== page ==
Dassault Aviation’s Falcon 7X business jet, with a fly-by-wire, side-stick control system, promises to redefine the word “new.” At the Dassault Falcon Jet 25th Worldwide Maintenance & Operators Seminar, held in June in in Boca Raton, Fla., the company also described the virtual-reality program that promises to dramatically reduce maintenance time and costs for operators of the big, $37 million trijet.
A record attendance of more than 1,100 Falcon business jet owners, operators and maintenance technicians at the 25th Worldwide Maintenance & Operations Seminar was “proof that the Falcon family is alive and well,” according to Dassault Falcon Jet president and CEO John Rosanvallon. His remarks were made at the seminar’s opening session on June 14.
Pratt & Whitney Canada has named EADS SECA, a subsidiary of EADS Sogerma Services, a designated overhaul facility for the PW300 series of turbofans. Engines covered by the agreement include the PW305A/B, PW306A/C and PW308A/C. As part of the appointment, SECA will support PW&C’s Eagle Service pay-by-the-hour plan.
Montreal-based flight simulator manufacturer and training provider CAE inaugurated its newest business aviation training center in Morristown, N.J., on June 7. The well attended festivities kicked off with a high-flying aerial acrobat and featured a GIV simulator programmed to dance to big-band swing.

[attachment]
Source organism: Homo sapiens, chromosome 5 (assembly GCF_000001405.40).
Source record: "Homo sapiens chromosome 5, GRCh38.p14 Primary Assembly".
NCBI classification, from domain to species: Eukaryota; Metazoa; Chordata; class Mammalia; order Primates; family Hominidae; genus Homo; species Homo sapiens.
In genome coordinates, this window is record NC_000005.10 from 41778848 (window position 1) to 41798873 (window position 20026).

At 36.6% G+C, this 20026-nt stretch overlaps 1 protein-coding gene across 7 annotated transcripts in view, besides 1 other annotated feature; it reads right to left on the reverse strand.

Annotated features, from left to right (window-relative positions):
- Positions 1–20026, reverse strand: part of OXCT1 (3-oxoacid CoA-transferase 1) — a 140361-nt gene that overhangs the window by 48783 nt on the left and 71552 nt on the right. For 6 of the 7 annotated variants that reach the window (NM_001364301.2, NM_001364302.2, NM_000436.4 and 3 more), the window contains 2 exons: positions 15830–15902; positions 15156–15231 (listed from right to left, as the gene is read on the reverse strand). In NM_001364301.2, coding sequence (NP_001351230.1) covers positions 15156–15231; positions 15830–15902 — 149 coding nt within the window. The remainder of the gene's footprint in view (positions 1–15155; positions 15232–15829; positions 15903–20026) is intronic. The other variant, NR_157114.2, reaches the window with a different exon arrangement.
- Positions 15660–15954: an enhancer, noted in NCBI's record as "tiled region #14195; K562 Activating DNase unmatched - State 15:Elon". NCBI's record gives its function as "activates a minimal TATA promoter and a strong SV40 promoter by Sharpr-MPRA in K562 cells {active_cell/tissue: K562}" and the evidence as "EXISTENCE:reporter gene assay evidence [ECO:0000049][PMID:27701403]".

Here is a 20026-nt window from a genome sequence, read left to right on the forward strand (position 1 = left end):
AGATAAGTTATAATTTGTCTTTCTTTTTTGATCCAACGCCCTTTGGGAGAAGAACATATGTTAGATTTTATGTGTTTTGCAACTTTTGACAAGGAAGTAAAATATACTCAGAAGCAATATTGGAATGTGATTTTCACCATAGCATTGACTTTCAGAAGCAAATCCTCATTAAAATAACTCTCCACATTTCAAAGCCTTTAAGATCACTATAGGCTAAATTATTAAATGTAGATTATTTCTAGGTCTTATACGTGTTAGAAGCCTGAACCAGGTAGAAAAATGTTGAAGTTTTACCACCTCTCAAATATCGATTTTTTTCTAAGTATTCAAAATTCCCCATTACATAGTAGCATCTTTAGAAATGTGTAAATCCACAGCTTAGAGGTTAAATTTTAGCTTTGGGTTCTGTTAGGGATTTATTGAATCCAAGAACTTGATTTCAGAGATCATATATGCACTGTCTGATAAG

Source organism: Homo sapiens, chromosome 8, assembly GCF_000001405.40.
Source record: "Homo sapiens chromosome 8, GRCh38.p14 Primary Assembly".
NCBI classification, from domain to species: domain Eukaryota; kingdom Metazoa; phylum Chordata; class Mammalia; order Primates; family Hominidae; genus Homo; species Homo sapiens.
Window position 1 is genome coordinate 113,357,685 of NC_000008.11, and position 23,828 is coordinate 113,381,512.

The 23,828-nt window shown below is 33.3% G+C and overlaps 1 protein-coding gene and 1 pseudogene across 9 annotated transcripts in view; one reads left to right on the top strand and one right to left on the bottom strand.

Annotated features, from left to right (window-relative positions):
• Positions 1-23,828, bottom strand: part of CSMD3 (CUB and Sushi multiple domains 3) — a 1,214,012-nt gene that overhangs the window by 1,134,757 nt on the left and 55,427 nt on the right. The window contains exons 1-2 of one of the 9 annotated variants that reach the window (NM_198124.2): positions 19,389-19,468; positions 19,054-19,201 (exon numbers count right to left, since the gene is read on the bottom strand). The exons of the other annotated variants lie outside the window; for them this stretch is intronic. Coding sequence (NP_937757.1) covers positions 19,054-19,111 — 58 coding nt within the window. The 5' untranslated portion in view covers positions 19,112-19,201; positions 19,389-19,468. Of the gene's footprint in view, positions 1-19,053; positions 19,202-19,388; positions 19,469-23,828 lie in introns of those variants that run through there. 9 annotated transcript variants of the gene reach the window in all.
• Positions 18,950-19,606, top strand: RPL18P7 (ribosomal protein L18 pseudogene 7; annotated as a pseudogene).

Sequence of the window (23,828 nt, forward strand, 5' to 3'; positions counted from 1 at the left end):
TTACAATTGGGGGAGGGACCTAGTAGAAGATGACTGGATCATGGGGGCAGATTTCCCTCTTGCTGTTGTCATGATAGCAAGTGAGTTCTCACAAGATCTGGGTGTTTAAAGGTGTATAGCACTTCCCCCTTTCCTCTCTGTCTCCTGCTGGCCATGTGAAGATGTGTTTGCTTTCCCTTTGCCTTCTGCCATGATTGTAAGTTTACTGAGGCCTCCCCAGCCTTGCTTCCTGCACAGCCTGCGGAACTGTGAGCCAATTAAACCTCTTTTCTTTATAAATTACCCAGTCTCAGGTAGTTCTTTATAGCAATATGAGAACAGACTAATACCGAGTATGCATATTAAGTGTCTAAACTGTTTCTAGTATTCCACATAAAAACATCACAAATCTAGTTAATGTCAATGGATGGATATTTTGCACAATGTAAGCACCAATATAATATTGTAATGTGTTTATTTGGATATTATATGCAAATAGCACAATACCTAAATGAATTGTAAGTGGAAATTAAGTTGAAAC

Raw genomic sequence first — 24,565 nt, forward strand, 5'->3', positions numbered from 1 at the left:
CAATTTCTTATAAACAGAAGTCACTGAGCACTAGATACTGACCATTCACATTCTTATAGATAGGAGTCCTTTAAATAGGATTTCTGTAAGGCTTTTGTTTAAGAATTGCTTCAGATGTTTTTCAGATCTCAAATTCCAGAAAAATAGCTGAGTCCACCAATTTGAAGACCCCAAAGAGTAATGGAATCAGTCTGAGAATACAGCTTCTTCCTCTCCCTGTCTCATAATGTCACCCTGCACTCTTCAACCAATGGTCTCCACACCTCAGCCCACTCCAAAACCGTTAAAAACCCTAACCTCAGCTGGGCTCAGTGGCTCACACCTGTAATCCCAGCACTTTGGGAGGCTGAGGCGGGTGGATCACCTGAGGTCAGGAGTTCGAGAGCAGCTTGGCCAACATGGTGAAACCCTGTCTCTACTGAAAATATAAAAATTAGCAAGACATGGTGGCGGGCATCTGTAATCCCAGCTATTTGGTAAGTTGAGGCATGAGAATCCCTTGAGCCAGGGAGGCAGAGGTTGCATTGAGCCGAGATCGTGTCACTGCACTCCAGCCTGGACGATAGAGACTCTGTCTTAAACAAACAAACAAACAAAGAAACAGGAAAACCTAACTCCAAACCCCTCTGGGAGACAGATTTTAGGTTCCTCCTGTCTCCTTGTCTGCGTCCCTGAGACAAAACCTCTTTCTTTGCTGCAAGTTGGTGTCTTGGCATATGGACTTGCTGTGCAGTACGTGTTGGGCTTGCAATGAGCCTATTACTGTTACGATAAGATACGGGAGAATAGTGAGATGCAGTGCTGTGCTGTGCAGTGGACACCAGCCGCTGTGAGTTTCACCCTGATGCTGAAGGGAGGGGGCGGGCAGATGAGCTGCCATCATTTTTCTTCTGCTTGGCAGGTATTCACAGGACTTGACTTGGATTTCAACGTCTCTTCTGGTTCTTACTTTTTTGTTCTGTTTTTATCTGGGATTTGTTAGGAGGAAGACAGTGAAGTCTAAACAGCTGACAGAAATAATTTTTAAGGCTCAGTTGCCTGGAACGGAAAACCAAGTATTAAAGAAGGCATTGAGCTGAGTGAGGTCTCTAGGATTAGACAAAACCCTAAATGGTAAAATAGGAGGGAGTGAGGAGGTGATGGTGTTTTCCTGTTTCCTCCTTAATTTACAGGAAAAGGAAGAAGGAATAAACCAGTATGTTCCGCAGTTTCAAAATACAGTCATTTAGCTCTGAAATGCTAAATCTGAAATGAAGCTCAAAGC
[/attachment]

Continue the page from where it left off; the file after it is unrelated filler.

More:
The Falcon 2000DX made its first flight late last month with little fanfare. The aircraft is essentially a shorter-range version of the company’s popular 2000EX (3,250 nm versus the 2000EX’s 3,800 nm). According to Dassault, the new 2000DX will excel in time to climb–17 minutes to 41,000 feet. After a short flight-test program, the aircraft is expected to be certified by the end of the year.
Dassault Aviation and Rolls-Royce are teaming in a partnership that stands to boost Rolls-Royce’s 34-percent market share in the business jet sector.
Dassault Aviation chairman and CEO Charles Edelstenne announced last month that Dassault has selected the in-development Rolls-Royce 10,000-pound-thrust-class RB.282-31 engine to power its new super-midsize business jet.
Saudi Arabia’s National Air Services (NAS) signed an agreement yesterday to buy four Dassault Falcon 2000LX business jets plus options for an additional 16 airplanes in a deal potentially worth more than a half billion dollars.
Rolls-Royce revealed exclusively to AIN details of an entirely new series of two-shaft engines under development to power business jets and large regional aircraft. The UK company, fresh from its success in winning the competition to power Dassault’s next new business jet, said the aircraft is only the first in a series of potential applications.
Aviation Partners, Inc. (API) is offering winglets as a retrofit on Dassault Falcon 2000 business jet series. They will be available within 30 days of certification, which is expected late in October. The pair of winglets, installed, sells for $550,000. API claims a 5-percent fuel burn advantage at Mach 0.80 and above. The Seattle-based company is also planning Falcon 900 and Falcon 50 winglet retrofits.
Rolls-Royce is the surprise winner of the all-out competition to power Dassault’s projected super-midsize business jet, securing the UK company’s long-term position in a potentially lucrative market for up to 3,000 aircraft.